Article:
Date of Award

Winter 2002

Project Type


Program or Major


Degree Name

Doctor of Philosophy

First Advisor

William H McDowell


Anthropogenic disturbance of the soil nitrogen cycle by changes in nitrogen and carbon availability influences the production of N2O and NH 3 emissions to the atmosphere affecting the environment and human health. This dissertation presents a new method for automated gas chromatographic analysis of N2O and NH3 and quantifies fluxes from a salt marsh and tropical rain forest.

The automated system used single column gas chromatograhic separation on HayeSep Q and electron capture detection. Air (N2+O 2), N2O and NH3 are separated with retention times of 0.9, 1.7 and 2.15 minutes respectively. Samples were stored in headspace autosampler vials until analysis. The precision was 3--7% RSD for standards of N2O with a LOD of 0.001 ppmv and 3--12% RSD for standards of NH3 with a LOD of 0.002 ppmv.

Nitrogen dynamics of an oil contaminated salt marsh (Spartina alterniflora) were examined to assess the effects of three bioremediation strategies: air purging, nitrate addition and full fertilizer addition. Compared to values reported in uncontaminated marshes N2O fluxes were lower by a factor of 7, and NH3 fluxes were slightly higher. This suggests that the petroleum had an inhibitory affect on denitrification but not mineralization. Extractable NO3- levels were 2--5 fold lower than those reported in the literature and NH4+ levels were 3 to 80 fold higher. The higher NH4+ levels suggest that oil contamination might inhibit nitrification and as a result could explain the reduced levels of NO3- and N2O flux.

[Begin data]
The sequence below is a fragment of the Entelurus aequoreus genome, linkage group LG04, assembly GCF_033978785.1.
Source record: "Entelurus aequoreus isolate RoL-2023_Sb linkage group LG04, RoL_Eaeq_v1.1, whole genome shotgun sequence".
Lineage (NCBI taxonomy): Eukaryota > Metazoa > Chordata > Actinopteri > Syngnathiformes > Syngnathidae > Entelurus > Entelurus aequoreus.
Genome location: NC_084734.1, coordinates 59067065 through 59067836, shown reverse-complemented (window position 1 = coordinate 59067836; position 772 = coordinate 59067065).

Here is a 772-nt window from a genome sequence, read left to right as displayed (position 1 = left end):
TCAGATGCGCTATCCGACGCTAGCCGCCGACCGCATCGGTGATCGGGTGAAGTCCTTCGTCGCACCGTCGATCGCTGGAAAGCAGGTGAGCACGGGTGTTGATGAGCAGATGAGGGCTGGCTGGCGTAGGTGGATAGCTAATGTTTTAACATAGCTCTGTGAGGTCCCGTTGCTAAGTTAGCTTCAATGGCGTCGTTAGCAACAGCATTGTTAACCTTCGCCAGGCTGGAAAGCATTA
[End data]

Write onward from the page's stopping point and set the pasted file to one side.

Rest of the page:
Hurricanes in the Caribbean can cause short term disturbances in trace gas flux, litter fall and plant structure in forests. The hurricane appears to have increased the N2O flux four fold, and caused a 40% increase in NO3- soil concentration while the NH4+ soil concentration is lower by two fold than previous levels (1995--97). N2O flux and NO3- concentrations returned to previous levels after 27 months, but not NH4+ concentrations. A correlation between NH3 and N2O flux suggests that the increased "litter pulse" from deforestation results in increased N availability in the soil and thus an increase in N 2O flux.